Seattle-based vocalist Greta Matassa has been a dues-paying jazz singer since she was 17 years old. Her latest recording, I Wanna Be Loved, is a portrait of the artist at the top of her game. She belts on the swing tunes and bring just the right amount of pathos to a tender ballad, the balance of which is the basis for this recording. Matassa’s vocal talents are matched by outstanding arrangements by pianist Tamir Handleman, brought to life by great musicianship from Bruce Forman on guitar, Clipper Anderson on bass, and Bob Leatherbarrow on drums, among many others. This is the work of a full-fledged jazz singer that simply will not disappoint.
Thanks to camps like this one in Birmingham, Alabama, some teen musicians will have a chance to continue their musical training and education, in jazz and other forms of music. We just need funding for more of them:
Virtuoso pianist Keith Jarrett and bassist Charlie Haden last recorded together some 30 years ago, but their new release sounds as if they’ve been playing together forever. Jasmine, a duo take on standard ballads, was recorded in Jarrett’s New Jersey-based home studio on an old Steinway that he uses mostly for practice.Though each of the eight tunes have been interpreted a million times, Haden and Jarrett bring something invigorating to their rendering of the music. The sound is clean and perfect for the sparseness of instrumentation and what’s heard is a beautiful musical conversation between two old friends and masters of their respective crafts.
Tenor saxophonist Walt Weiskopf has a bright ‘big city’ sound that takes a over room and makes a statement not to be missed. Though this is his 17th year with Criss Cross Jazz, and his eleventh recording as a leader, See The Pyramid marks only his second recorded exploration into the tenor-piano-bass-drums quartet scenario favored by so many of his heroes. Joining Weiskopf in this endeavor are pianist Peter Zak, bassist Doug Weiss, and drummmer Quincy Davis. The four have a chemistry that make this 10-track set a quality work. Weiskopf wrote five of the album’s compositions, with other selections coming from the songbooks of Antonio Carlos Jobim and Johnny Mandel, among others. The New York-based Weiskopf is an artist who definitely has something to say and a powerful way of saying that something.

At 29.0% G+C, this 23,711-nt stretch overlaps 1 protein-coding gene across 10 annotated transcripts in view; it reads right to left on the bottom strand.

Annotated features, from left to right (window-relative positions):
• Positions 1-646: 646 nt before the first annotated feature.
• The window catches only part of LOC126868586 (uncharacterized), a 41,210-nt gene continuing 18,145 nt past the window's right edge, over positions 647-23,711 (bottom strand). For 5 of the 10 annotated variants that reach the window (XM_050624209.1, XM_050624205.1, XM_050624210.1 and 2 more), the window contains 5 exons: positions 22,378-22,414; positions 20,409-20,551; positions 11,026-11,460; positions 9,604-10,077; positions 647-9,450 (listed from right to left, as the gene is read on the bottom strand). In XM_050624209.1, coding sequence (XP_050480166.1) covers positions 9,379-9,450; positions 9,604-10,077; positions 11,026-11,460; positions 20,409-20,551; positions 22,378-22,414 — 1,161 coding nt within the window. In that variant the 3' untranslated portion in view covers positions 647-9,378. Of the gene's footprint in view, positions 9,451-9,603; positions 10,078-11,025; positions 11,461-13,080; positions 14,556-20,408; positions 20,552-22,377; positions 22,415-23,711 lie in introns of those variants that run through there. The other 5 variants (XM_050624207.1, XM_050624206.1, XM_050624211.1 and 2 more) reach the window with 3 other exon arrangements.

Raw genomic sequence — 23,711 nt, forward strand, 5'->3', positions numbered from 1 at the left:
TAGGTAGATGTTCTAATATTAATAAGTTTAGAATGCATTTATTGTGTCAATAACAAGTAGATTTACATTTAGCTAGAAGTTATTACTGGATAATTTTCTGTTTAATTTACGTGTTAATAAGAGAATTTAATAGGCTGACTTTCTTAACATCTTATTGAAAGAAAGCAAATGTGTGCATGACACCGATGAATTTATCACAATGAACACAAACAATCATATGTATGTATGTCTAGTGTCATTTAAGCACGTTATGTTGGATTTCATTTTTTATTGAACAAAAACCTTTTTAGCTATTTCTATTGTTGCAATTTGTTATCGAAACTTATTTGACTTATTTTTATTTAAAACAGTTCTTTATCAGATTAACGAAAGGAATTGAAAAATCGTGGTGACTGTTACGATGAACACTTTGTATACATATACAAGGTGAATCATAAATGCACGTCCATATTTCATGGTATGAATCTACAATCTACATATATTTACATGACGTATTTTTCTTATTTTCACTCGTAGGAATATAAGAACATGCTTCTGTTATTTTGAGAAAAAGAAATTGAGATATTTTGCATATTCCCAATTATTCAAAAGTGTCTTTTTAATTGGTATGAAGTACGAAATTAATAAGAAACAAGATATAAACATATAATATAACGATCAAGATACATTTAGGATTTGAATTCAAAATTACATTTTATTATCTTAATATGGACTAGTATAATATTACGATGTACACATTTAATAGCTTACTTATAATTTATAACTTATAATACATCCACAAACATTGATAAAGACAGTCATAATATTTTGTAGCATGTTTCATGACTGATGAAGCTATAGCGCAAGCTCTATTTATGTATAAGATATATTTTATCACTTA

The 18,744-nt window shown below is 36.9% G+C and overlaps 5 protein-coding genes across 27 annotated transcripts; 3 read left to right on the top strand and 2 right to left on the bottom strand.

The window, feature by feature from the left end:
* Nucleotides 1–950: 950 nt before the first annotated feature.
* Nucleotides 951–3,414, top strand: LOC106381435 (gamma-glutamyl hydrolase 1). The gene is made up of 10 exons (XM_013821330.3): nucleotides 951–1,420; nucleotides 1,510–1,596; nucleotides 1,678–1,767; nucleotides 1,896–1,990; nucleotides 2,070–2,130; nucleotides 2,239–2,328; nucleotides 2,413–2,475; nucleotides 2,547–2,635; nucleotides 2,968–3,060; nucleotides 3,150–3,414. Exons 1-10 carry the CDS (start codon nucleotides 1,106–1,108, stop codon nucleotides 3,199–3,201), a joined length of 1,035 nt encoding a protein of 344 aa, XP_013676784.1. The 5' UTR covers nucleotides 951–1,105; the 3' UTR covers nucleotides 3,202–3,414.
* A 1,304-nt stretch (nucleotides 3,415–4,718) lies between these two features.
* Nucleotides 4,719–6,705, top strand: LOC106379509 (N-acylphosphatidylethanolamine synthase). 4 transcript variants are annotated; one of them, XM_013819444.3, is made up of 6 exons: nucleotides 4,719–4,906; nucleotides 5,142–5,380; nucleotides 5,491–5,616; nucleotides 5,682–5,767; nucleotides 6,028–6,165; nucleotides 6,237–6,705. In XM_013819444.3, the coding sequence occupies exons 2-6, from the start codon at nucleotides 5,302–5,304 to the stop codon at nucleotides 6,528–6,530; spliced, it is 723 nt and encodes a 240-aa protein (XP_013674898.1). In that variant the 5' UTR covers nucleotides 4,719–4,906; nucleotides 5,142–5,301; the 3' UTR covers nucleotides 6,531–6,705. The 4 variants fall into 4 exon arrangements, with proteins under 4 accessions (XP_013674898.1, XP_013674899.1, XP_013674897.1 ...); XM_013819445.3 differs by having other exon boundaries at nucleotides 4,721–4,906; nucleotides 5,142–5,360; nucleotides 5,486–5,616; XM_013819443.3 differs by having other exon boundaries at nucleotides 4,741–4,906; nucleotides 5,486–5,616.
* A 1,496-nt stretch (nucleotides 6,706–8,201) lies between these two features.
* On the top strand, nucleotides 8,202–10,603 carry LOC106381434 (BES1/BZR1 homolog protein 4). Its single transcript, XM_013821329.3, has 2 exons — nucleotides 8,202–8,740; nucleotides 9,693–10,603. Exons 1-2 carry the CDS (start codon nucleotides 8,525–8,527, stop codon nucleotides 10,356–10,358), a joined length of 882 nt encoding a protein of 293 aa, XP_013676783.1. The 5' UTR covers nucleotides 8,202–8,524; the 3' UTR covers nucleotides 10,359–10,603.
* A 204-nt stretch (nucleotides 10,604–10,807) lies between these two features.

Our Conversations series will resume with John Comerford, producer of Icons Among Us: Jazz In The Present Tense on Thursday, July 22nd at 3PMEST/12PM PST. The 30-minute interview will broadcast live on our BlogTalkRadio Channel. A podcast of the program will be available within 10 minutes after the conclusion of the live broadcast. You can listen by going here.
We’ll have a review up for the film very soon. The DVD is available is now available at AllAboutJazz , among other outlets.
Here’s a look at the trailer for the documentary Icons Among Us: Jazz In The Present Tense:
The MacArthur Genius Award, which violinist Regina Carter won in 2006, afforded her the opportunity to explore new sources of creative fuel. Reverse Thread was inspired by field recordings of songs by Ugandan worshippers of the Jewish faith which the Detroit native was able to discover in her search. The project can best be described as a tapestry of folk music that sounds as if it’s somewhere between Senegal, Paris and the Appalachian mountains. She’s joined on this journey by Yacouba Sissiko playing the kora, a West African harp, bassist Mamadou Ba and accordion players Will Holshouser and Gary Versace. They’re accompanied by Carter’s band of Adam Rogers on guitar, Alvester Garnett on drums and Chris Lightcap on bass. With such diverse colors and sources, the result could easily be musical chaos, but Carter and her violin are the thread which beautifully tie this soul-soothing and joyous piece together, absolutely soaring with every note she plays.
The Groover, the latest from Hammond B-3 organist Mike LeDonne, truly lives up to its name, with plenty of swinging grooves from start to finish. The project is a showcase for some truly exquisite musicianship, as provided by LeDonne and his cohorts, Eric Alexander on tenor saxophone, Peter Bernstein on guitar and Joe Farnsworth on drums. The sound here is big and rich and every solo from each member of the quartet is outstanding. LeDonne’s excellent compostions comprise the bulk of the recording, with covers of tunes made famous by Learner and Lowe, Michael Jackson and The Temptations given a complete groove makeover. The Groover is truly one for the collection.
Los Angeles-born, Brooklyn-based vocalist Gregory Porter is a musical force. From the very first note of Water, his debut recording, Porter’s powerhouse sound grabs your ear. A frequent guest with the Jazz at Lincoln Center Orchestra, he moves between uptempo burners and contemplative ballads with equivalent ease. Porter’s 11-track excursion is a mix of mostly original works, along with compositions by Wayne Shorter and Burke and Van Heusen. Porter is aided by magnificent musicianship from pianist Chip Crawford, drummer Emanuel Harold and bassist Aaron James, as well as a horn section on several tracks, that includes trumpeter Curtis Taylor and saxophonist James Spaulding, among others. This is a stellar debut from a voice much too good to miss.